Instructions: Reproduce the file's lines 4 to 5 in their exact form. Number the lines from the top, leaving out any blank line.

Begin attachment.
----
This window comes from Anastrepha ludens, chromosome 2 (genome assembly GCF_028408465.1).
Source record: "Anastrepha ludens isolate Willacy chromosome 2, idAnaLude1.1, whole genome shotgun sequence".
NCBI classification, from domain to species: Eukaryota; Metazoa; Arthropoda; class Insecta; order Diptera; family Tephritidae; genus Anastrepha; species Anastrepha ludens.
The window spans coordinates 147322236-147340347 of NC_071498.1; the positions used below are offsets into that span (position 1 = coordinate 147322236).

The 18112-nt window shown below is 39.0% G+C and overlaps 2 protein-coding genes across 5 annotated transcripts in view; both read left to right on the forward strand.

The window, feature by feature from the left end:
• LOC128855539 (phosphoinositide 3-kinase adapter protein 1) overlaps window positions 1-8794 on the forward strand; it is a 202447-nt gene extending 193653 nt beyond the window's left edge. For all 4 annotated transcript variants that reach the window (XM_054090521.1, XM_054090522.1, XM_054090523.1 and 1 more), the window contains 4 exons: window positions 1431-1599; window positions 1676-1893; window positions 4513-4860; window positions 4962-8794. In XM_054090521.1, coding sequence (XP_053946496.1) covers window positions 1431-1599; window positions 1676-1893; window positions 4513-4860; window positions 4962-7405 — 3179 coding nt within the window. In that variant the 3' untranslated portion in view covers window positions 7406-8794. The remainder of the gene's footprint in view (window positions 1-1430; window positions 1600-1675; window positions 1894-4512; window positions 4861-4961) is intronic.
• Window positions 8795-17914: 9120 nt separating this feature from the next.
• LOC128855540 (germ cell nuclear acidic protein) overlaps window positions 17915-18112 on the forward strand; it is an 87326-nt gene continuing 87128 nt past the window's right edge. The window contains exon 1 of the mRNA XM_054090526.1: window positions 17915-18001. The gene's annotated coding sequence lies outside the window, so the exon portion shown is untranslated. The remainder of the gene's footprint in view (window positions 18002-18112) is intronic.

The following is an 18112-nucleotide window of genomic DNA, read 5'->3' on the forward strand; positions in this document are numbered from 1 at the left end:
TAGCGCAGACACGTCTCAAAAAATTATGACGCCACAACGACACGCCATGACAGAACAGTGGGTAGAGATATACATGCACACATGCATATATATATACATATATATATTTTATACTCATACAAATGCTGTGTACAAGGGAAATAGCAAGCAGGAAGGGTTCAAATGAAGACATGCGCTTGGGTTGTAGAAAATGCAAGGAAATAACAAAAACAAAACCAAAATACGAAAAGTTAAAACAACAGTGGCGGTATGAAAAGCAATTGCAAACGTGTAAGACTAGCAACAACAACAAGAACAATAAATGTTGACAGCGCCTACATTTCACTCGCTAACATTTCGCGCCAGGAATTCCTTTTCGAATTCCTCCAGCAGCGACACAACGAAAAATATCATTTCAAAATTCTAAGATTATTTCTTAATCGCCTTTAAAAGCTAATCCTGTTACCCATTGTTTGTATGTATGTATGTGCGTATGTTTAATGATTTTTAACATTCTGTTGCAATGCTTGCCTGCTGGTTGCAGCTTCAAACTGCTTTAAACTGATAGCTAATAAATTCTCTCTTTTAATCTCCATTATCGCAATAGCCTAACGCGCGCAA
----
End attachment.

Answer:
The window spans coordinates 147322236-147340347 of NC_071498.1; the positions used below are offsets into that span (position 1 = coordinate 147322236).

The 18112-nt window shown below is 39.0% G+C and overlaps 2 protein-coding genes across 5 annotated transcripts in view; both read left to right on the forward strand.